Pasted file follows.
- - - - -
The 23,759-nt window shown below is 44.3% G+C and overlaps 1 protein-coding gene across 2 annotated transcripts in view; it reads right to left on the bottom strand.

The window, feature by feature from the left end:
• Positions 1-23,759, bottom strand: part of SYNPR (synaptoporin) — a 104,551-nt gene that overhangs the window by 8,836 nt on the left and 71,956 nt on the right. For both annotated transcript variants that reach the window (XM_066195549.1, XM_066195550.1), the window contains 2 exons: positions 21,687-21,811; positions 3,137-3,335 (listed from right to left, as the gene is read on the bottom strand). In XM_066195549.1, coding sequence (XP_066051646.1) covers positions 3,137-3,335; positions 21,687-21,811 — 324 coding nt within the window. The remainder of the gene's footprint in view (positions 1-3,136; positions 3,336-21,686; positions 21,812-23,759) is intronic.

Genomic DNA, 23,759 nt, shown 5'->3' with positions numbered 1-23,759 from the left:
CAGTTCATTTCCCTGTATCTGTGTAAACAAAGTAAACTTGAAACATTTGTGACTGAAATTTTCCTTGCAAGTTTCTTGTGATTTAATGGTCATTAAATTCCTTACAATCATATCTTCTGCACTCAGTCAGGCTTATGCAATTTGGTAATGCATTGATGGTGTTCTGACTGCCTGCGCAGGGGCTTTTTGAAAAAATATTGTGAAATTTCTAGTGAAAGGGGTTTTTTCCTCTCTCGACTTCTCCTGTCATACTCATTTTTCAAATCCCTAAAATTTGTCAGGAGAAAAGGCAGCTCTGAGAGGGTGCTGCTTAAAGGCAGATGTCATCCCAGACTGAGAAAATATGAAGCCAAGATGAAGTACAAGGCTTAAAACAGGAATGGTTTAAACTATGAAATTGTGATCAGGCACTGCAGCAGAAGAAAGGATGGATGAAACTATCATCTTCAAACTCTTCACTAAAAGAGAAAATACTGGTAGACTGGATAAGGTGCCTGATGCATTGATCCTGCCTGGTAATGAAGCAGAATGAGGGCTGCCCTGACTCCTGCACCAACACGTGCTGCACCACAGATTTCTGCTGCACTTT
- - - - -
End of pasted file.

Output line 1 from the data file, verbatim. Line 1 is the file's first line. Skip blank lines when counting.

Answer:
The 23,759-nt window shown below is 44.3% G+C and overlaps 1 protein-coding gene across 2 annotated transcripts in view; it reads right to left on the bottom strand.